ACC Network Launch Day: Inside ESPN’s New Sleek, Modern, Colorful ACCN Studio
The 2,800-sq.ft. studio in Bristol, CT, features a load of technological capabilities
With the launch of the ACC Network on Thursday comes the debut of a sharp, sleek, and colorful new studio set on ESPN’s Bristol, CT, campus.
Located in Studio G in ESPN’s Digital Center 1, the 2,800-sq.-ft. home of the new college-conference network was no simple, templated build. This is a customized set designed to push the envelope in a few areas, including clever camera design and innovative graphics displays.
It’s a space that not only is ready for launch today but has a lot of room to grow alongside the network over the next few years.
“We’re going to try to incorporate sort of the two tiers of storytelling, which is the human side, the human-interest side, but then also what is the next level of storytelling through data and analysis,” says Amy Rosenfeld, senior coordinating producer, ESPN. “We’re virtual-ready. We are experimenting with our capabilities on augmented reality. We are going to be pretty aggressive in the execution of data and analytics as it relates to a storytelling device.”
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Among the studio’s most notable tech features are a pair of fully robotic telescoping pedestal “cameras in a box” that can offer unique views of the various set locations. The boxes are developed by Rhode Island-based production company Creative Conners. They can serve as integrated scene pieces when not in use but can quickly rise into action and transition viewers from one point in the set to another, allowing fun and seamless transitions between segments.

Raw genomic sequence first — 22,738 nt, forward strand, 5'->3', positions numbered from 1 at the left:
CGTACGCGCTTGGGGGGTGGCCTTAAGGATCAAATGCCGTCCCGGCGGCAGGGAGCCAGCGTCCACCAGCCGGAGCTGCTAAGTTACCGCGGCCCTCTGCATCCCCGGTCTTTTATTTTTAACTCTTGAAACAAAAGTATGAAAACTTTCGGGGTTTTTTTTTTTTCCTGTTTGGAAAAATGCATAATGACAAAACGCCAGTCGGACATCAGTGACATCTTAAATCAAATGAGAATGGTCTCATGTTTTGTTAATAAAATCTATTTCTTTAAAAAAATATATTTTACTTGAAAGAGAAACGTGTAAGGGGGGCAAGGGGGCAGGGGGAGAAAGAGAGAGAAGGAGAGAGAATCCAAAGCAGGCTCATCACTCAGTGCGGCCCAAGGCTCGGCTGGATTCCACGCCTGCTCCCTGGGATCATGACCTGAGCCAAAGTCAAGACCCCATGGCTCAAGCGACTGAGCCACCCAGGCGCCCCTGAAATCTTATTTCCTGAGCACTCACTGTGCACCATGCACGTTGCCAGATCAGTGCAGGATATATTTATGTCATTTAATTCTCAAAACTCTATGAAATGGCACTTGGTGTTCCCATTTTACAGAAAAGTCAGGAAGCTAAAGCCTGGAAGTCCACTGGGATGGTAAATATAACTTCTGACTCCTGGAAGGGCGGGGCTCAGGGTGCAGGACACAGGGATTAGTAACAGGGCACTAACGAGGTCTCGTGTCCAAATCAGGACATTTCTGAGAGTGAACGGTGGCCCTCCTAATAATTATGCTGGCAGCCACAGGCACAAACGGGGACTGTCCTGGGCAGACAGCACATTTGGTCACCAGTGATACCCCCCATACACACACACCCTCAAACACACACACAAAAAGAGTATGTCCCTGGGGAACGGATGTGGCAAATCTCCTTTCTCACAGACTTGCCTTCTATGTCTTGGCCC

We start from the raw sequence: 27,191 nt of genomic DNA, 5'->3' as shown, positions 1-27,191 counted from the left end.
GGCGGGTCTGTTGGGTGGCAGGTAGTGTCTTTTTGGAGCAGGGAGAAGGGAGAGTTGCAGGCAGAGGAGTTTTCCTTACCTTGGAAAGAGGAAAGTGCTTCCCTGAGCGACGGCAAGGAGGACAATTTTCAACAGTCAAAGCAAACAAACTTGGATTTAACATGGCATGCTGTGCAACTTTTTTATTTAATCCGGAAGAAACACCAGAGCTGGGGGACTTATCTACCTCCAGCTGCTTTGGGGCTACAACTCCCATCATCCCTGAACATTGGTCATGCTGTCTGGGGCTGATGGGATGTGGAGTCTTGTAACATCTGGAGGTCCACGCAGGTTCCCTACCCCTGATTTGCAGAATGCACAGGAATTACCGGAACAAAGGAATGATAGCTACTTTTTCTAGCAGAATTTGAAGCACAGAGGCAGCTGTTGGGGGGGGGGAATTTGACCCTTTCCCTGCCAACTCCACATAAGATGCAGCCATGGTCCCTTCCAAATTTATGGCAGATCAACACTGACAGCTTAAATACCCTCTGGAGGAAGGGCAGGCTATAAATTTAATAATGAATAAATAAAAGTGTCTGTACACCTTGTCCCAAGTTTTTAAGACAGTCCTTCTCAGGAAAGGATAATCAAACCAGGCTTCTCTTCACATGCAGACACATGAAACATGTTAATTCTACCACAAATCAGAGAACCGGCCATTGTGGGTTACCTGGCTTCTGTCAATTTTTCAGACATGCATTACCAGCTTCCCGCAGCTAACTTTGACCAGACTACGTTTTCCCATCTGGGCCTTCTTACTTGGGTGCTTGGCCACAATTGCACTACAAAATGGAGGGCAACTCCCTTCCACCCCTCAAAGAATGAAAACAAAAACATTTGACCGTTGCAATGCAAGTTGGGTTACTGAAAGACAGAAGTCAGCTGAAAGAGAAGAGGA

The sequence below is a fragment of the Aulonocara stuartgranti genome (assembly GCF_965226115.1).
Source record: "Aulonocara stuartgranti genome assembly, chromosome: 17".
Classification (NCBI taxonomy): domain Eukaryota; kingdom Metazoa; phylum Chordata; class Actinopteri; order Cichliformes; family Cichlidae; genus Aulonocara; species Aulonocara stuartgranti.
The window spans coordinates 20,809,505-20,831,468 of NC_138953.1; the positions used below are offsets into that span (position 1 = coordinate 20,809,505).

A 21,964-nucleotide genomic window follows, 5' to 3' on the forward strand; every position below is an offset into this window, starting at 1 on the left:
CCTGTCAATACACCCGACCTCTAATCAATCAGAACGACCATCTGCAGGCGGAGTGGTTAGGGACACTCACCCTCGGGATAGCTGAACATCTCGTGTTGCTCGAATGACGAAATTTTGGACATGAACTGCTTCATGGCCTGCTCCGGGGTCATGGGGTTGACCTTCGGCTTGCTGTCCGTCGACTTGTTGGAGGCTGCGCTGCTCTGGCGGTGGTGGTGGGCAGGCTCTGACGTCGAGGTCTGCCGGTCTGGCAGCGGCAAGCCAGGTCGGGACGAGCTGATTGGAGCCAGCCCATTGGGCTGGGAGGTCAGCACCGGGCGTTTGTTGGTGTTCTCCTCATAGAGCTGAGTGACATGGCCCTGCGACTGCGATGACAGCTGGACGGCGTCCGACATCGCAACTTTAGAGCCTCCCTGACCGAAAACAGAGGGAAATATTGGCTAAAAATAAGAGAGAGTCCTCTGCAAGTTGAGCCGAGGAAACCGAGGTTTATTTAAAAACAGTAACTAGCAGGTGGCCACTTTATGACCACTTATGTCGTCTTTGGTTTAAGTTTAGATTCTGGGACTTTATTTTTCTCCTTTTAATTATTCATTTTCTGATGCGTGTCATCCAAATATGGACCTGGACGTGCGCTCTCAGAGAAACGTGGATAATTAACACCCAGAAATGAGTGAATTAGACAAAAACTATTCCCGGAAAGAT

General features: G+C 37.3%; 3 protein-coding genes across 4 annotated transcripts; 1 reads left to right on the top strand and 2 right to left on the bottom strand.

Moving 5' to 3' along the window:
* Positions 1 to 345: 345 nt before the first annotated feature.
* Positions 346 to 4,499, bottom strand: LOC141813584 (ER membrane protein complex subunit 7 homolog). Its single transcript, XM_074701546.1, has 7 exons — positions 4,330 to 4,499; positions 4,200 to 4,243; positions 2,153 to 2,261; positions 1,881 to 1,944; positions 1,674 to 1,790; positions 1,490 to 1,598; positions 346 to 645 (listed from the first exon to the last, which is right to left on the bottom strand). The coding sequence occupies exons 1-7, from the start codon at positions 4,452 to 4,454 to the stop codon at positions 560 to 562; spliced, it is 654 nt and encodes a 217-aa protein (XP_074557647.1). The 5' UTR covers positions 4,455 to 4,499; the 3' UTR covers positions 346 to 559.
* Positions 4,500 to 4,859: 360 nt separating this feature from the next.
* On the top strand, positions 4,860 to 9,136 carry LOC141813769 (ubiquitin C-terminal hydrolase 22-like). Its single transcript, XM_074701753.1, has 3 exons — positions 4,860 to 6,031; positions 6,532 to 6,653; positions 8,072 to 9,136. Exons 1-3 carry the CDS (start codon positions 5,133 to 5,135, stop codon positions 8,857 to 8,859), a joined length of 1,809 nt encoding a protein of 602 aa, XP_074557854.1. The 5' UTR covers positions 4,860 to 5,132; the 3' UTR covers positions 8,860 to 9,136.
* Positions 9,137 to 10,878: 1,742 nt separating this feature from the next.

The studio also houses four Grass Valley LDX 86 4K-capable cameras (set to shoot in 1080p), a pair of Grass Valley LDC 4K-capable cameras (also shooting in 1080p), three robotic Vinten cameras, two Vinten Vantage PTZ robotic camera heads, a MOSYS eCrane able to display augmented-reality graphics and StarTracker virtual data, five LED walls (one able to slide around to different positions), two 98-in. monitors, a pair of touchscreens for on-air talent to use for telestration and analysis, six mobile Pak Talent game-viewing monitors, and 262 LED lighting fixtures (including 38 color-changing moving lights and 116 LED controllers wired and networked to the lighting board for all LED set elements).
The robust studio is just another demonstration of ESPN’s commitment to putting its best resources behind this project. Although the network has learned lessons and has a nice template from the launches of both the Longhorn Network (2011) and the SEC Network (2014), it was a priority to give ACC Network a personality all its own.
“We wanted to make a point to make ACC [Network] its own unique space,” says Kristy Higgins, supervising director, ESPN, who helped oversee much of the studio’s development. “One of our goals, and something that the ACC as a whole really embraced, is pushing the individual schools, colors, and flavor. Each of the ACC schools speaks for [itself], and we want them to incorporate that, not only in our studio design but also in the graphic designs and in the colors that we use in some of the animations. I think we’ve captured a lot of each individual school in some of those designs.”
Rosenfeld agrees that the ESPN graphics department outdid itself with the graphics package, which will be used heavily within this studio.
“I don’t say this lightly, and I’m definitely dating myself,” she says, “but I’ve been doing this a really, really long time, and I’ve worked on really, really big events. I’ve worked on Olympics, I’ve worked on World Cups. I have never been a part of an animation and graphics package that is as forward-thinking and innovative and cool as this ACC Network package.”
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